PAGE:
“We get these little dust-ups whether it’s Cyprus or negative economic data, but then the market comes back to the thinking that the best game in town is U.S. equities and that’s what is driving stocks,” Dan Veru, chief investment officer at Palisade Capital Management LLC, said over the phone. The Fort Lee, New Jersey-based firm manages about $4 billion. “The U.S economy is growing, and relative to the rest of the world we’re far more stable.”
The bull market in equities entered its fifth year last month, with the S&P 500 more than doubling from its bottom in 2009, as corporate earnings topped estimates and the Federal Reserve carried out an unprecedented three rounds of bond purchases to spur the economy.
Companies begin releasing their first-quarter earnings next week, with Alcoa Inc. scheduled to announce results on April 8. Earnings among S&P 500 companies are forecast to decline 1.9% for the period, for the first retreat since 2009, according to estimates compiled by Bloomberg. In January, analysts forecast earnings growth of 1.2%. Profit expanded by 8% in the fourth quarter of 2012.
The Chicago Board Options Exchange Volatility Index, which measures the cost of using options as insurance against claims, fell 5.2% to 12.88 today. The gauge, known as the VIX, is down 29% for the year.
Health-care stocks advanced 1.4% as a group and accounted for the four biggest gains among companies in the S&P 500. Humana, the second-largest private Medicare insurer, climbed 6.4% to $79.83 after the government announced a decision to do away with a planned rate reduction. Instead, insurers will receive a 3.3% increase in the rate that determines the payments they get for running the government’s Medicare Advantage plans.
UnitedHealth Group Inc. advanced 4.6% to $61.70 and Aetna Inc. gained 5.2% to $55.10 on the decision.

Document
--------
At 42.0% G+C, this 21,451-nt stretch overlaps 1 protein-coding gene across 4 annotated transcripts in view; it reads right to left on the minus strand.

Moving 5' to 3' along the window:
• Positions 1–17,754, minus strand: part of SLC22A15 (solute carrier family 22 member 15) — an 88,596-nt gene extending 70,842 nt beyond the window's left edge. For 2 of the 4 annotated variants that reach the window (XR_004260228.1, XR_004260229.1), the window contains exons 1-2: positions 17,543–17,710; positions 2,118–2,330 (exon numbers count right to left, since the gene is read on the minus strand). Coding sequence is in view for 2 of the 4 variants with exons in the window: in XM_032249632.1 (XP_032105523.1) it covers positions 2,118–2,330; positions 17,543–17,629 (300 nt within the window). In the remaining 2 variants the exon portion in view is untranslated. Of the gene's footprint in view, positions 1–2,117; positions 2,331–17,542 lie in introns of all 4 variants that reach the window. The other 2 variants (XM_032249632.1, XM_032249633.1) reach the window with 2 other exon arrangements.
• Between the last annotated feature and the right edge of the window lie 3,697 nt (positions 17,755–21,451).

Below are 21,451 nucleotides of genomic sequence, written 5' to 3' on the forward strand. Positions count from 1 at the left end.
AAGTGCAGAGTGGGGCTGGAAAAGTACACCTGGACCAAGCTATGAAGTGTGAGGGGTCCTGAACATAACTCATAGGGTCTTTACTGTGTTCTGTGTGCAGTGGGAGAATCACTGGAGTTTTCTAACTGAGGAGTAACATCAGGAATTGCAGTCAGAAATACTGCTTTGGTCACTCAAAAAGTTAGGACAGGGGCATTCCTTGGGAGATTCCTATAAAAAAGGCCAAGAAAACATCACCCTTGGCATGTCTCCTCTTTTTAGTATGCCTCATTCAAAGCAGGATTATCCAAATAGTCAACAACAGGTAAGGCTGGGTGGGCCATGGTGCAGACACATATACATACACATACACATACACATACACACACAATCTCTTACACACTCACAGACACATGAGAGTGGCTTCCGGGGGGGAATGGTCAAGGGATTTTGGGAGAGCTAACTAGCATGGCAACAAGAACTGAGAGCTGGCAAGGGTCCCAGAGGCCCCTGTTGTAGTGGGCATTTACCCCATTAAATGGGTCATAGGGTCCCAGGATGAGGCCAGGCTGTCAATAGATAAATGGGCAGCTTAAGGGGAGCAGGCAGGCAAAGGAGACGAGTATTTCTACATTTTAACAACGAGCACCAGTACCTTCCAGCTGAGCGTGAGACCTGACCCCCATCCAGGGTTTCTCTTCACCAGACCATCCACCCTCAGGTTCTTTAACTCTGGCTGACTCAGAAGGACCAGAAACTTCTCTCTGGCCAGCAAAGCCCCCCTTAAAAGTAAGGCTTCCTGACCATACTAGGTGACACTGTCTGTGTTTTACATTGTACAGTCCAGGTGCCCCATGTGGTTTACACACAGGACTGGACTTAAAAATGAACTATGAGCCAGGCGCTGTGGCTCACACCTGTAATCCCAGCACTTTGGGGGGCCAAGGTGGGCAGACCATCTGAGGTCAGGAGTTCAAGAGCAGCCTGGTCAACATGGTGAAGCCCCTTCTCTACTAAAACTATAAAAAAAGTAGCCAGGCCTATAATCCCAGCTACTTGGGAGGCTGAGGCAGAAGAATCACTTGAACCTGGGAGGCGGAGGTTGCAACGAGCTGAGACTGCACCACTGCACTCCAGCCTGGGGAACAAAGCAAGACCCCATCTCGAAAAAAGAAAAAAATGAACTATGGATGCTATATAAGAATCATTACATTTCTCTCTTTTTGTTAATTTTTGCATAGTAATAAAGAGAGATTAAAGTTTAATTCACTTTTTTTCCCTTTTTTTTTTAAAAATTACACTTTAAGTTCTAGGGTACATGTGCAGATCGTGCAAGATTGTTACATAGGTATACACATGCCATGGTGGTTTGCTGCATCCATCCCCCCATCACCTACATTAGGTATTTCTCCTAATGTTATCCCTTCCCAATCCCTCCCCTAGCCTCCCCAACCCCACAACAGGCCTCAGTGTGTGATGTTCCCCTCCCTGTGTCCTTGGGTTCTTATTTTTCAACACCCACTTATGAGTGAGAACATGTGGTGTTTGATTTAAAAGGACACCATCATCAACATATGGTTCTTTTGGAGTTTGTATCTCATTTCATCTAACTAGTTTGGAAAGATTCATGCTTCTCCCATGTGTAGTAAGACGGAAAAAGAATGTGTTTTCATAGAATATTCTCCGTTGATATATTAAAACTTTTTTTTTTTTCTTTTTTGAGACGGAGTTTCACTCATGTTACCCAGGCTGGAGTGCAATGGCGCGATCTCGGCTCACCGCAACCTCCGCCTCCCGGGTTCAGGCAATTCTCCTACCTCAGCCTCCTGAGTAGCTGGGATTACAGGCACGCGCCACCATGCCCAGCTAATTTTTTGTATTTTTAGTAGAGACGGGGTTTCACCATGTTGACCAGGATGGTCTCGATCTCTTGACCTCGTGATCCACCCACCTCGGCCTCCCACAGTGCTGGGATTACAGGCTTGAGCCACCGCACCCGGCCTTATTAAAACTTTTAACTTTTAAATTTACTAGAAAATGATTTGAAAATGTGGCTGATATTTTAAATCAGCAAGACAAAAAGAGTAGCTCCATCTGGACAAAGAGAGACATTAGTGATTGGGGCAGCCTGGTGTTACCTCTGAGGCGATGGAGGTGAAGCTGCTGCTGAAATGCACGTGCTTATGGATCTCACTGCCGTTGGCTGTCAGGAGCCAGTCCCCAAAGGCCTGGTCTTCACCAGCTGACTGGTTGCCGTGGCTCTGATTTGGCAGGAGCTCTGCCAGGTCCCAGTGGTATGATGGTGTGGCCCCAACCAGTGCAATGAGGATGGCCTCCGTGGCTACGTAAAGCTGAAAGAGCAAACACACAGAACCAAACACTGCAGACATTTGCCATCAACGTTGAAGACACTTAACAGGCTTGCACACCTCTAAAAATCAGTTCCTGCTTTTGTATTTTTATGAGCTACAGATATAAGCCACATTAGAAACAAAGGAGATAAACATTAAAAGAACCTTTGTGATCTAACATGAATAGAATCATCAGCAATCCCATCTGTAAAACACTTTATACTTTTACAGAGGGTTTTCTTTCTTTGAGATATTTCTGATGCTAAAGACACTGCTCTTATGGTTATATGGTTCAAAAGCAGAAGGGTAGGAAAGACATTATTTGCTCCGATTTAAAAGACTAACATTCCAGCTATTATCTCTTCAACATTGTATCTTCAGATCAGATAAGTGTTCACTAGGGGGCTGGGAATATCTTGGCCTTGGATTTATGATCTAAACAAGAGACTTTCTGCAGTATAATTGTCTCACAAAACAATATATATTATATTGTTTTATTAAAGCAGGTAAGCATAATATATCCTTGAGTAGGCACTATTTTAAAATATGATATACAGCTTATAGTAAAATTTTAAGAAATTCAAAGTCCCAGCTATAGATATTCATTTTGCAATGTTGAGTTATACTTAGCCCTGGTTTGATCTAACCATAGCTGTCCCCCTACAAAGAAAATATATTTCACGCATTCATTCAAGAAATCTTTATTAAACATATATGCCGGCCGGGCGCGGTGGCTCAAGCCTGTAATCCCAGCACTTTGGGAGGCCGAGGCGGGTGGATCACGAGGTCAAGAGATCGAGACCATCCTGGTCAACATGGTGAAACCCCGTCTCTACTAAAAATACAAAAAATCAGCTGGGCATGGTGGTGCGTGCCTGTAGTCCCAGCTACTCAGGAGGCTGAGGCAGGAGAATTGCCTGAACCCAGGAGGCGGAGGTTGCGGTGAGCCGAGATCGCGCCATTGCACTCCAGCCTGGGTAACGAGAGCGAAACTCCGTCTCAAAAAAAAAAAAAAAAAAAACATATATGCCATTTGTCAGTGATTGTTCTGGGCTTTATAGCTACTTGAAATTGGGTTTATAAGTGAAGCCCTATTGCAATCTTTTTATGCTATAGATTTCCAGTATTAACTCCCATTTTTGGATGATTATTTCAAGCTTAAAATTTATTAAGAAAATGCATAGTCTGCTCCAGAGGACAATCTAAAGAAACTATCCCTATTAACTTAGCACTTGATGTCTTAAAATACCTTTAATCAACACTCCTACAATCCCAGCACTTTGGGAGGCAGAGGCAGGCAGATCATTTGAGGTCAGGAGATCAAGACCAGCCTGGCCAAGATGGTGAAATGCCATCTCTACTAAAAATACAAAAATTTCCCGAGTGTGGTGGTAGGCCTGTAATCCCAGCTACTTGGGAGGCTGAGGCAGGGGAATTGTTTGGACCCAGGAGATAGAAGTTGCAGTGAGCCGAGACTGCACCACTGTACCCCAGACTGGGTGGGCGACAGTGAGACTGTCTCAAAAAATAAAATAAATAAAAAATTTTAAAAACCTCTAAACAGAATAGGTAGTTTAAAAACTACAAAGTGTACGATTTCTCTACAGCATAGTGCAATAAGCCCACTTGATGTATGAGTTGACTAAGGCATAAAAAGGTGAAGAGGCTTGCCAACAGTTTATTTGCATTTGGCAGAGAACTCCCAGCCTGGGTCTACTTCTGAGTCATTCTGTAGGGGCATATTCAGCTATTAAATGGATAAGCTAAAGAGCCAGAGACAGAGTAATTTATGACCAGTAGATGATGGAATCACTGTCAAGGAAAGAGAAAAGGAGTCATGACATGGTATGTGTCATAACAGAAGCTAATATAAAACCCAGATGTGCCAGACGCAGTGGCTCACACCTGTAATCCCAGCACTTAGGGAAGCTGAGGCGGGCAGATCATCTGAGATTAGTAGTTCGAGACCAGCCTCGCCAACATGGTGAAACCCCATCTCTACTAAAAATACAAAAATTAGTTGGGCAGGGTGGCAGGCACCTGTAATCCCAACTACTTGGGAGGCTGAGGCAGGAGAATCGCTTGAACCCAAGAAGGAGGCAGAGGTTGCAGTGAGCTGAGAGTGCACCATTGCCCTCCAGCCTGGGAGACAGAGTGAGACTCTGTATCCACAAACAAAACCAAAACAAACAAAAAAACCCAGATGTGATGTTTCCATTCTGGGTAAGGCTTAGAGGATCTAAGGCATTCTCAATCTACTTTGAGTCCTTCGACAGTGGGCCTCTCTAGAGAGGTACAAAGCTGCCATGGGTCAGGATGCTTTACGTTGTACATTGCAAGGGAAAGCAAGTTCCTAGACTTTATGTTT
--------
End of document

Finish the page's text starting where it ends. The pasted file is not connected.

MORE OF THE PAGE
Hertz, the Park Ridge, New Jersey-based car rental company, climbed 8.1% to $23.69 after giving a 2015 earnings outlook above analyst estimates. The company predicts earnings between $3.10 and $3.30 a share for 2015, compared with the average analyst estimate of $2.39.
Urban Outfitters Inc. added 4% to $39.93. The retailer said comparative retail net sales have climbed at a high single-digit pace so far during the first quarter.
Nasdaq OMX plunged 11%, the most since August 2011, to $28.64. The company will buy eSpeed, an electronic trading system for U.S. Treasuries, from BGC Partners for about $750 million in cash. Moody’s Investors Service and Standard & Poor’s warned that Nasdaq’s debt rating may be lowered.
The deal gives the second-largest U.S. equity market a foothold in fixed income. Nasdaq will also issue about 15 million common shares over 15 years as part of the acquisition, pushing the potential value of the transaction to $1.23 billion, according to statements by the two companies. BGC Partners jumped 43% to $5.49.
Hewlett-Packard slipped 5.6% to $22. Goldman Sachs lowered its recommendation on the shares to sell from neutral. The brokerage said it remained cautious on the market for printers and servers.
The Bloomberg U.S. Airlines Index lost 4.4%, the biggest drop since November, as Delta Air Lines Inc. declined 6.9% to $15.13. The carrier’s March passenger revenue per available seat mile missed its estimate, the company said in a filing. Delta expects system capacity to be down by 2 to 3% in the latest quarter.
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